Baraa Abdelhafiz, Beth Hardesty and Reem Osman talked to visitors about the web of life at the 2014 Herndon NatureFest held at Runnymede Park. The Friends of Runnymede dedicated the day’s work to Ann Hopper Csonka who passed in March 2014.
Photo by Ryan Dunn.
The Friends of Runnymede Park and the Town of Herndon Parks and Recreation Department hosted the annual NatureFest on Sunday, Sept. 28 at Runnymede Park. Nearly 700 local residents and neighbors enjoyed learning about birds, bees and butterflies, recycling and native plants, and life in a meadow or stream. Families and children had the opportunity to explore nature stations throughout the park and animal shows throughout the day.
Arts, crafts and fun for the whole family were included at NatureFest. The mission of the Herndon-based, nonprofit Friends of Runnymede Park is to protect, enhance, and preserve the physical, natural, and cultural heritage of the public parkland in the Town of Herndon. It assists the town of Herndon in the stewardship of the 58-acre natural park.
Jennifer Burghoffer, a wildlife rehabilitator with the Blue Ridge Wildlife Center, spoke to visitors at Runnymede Park about local wildlife native to northern Virginia. The Blue Ridge Wildlife Center rescues and provides veterinary care and rehabilitates animals from Virginia, Maryland and West Virginia. Located in Millwood, Va. the center does not charge for services and depends on donations.
“What I like most about NatureFest is sharing the importance of honeybees,” said local beekeeper René Garcia. Garcia has been keeping bees as a hobby for years and answered questions about beekeeping. This year was a difficult year for beekeeping as winter was harsh. “Less bees means less honey,” said Gracia.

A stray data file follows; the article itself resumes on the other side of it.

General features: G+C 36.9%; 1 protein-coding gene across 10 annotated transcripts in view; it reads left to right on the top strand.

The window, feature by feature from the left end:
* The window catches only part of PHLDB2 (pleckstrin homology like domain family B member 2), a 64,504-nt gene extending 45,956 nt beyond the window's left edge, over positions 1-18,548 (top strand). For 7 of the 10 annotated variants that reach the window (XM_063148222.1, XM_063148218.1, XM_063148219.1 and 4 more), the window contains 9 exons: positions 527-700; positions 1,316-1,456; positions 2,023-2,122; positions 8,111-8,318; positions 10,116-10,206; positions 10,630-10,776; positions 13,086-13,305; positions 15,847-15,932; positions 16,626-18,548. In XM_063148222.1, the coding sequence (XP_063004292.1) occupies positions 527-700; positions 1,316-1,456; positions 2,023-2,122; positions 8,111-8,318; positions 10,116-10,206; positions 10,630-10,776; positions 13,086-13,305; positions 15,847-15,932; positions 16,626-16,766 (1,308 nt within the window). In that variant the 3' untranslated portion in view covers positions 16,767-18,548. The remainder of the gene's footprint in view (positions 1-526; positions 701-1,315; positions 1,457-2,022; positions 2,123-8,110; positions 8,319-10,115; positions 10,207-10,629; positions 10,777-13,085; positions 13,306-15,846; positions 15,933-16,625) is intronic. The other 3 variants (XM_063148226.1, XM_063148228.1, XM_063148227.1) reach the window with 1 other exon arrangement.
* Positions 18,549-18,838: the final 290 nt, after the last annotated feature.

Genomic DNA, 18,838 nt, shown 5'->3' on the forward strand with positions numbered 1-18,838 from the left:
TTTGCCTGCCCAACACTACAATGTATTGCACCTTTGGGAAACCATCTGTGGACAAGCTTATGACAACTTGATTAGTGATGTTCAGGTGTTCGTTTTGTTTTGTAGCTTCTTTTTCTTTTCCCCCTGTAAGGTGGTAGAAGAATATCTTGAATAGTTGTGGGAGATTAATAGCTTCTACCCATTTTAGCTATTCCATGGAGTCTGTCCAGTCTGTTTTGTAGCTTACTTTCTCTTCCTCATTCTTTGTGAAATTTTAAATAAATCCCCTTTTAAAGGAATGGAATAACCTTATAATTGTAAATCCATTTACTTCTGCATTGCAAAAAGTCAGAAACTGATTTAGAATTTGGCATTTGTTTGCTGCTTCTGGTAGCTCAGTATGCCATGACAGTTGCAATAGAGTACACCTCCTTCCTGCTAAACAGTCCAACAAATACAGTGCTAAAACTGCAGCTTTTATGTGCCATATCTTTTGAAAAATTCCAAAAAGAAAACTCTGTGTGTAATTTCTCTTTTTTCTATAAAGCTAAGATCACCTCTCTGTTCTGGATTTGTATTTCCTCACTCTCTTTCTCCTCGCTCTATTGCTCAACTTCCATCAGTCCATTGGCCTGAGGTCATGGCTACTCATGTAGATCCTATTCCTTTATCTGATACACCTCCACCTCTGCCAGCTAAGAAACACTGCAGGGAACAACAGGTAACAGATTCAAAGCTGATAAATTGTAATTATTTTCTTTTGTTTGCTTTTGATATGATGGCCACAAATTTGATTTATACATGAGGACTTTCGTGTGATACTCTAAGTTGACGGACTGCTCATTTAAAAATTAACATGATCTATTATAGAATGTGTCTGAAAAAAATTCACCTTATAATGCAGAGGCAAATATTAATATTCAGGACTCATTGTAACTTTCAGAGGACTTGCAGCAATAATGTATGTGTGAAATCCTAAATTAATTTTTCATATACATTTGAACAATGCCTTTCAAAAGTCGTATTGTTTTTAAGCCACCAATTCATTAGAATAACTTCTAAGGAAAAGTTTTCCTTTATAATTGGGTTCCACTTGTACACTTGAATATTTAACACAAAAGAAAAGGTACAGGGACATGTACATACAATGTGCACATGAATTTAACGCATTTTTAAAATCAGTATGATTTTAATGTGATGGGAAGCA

Volunteers with Herndon Environmental Network (HEN) hosted a plant swap and spoke about how native plants are important to animals. HEN was founded in 2011 by a group of Herndon area residents concerned about environmental issues. They work to improve the environment through education, initiatives and advocacy in the greater Herndon area.
Near Sugarland Run Stream, a station was set up on aquatic invertebrates found in the stream. “I think NatureFest is a great way to make contact with a younger audience then we are used to,” said Dan Schwartz, a soil scientist with the Northern Virginia Soil and Water Conservation District. Also at the nature station were two faculty members of Herndon Hutchison Elementary, Madhuri Nagarkar and Melinda Markfelder. “The kids get really excited about coming to NatureFest,” said Markfelder. “I like how there is a bit so something for everybody.” Volunteers were at stations throughout the park, showing off the park fields, stream and woods.
“It is a wonderful event, fun for kids of all ages,” said former Herndon mayor Carol Bruce, a member of the Friends of Runnymede Park board. Herndon resident Beth Hardesty helped explain the “web of life” role-playing game to young visitors.
The Friends of Runnymede dedicated the day’s work to Ann Hopper Csonka who died in March 2014. Ann and her husband Dr. John M. De Noyer were involved in community activities and environmental education. Ann and John DeNoyer founded the Friends of Runnymede and created the first NatureFest. “She taught me and passed on her teachings to many generations,” said Hardesty. “Runnymede Park is a hidden gem in Herndon.”
For more information about the Friends of Runnymede Park, visit www.frpweb.org.